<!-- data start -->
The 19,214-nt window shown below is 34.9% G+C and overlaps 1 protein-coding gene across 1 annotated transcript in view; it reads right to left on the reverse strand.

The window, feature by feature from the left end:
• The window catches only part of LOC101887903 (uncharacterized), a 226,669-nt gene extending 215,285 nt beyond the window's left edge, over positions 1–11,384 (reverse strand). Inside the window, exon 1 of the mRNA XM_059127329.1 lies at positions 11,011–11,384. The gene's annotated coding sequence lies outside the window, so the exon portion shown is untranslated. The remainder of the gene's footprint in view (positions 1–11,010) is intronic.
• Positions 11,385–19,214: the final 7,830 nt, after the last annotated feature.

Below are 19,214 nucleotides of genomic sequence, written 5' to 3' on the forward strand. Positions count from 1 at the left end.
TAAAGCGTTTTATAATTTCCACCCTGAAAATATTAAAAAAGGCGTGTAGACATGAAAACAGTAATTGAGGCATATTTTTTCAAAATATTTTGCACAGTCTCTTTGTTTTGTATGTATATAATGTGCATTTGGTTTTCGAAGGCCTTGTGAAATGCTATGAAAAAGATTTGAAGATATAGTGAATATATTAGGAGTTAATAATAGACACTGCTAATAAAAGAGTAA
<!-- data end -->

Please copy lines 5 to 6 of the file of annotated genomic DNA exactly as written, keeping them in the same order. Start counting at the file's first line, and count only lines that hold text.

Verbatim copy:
Below are 19,214 nucleotides of genomic sequence, written 5' to 3' on the forward strand. Positions count from 1 at the left end.
TAAAGCGTTTTATAATTTCCACCCTGAAAATATTAAAAAAGGCGTGTAGACATGAAAACAGTAATTGAGGCATATTTTTTCAAAATATTTTGCACAGTCTCTTTGTTTTGTATGTATATAATGTGCATTTGGTTTTCGAAGGCCTTGTGAAATGCTATGAAAAAGATTTGAAGATATAGTGAATATATTAGGAGTTAATAATAGACACTGCTAATAAAAGAGTAA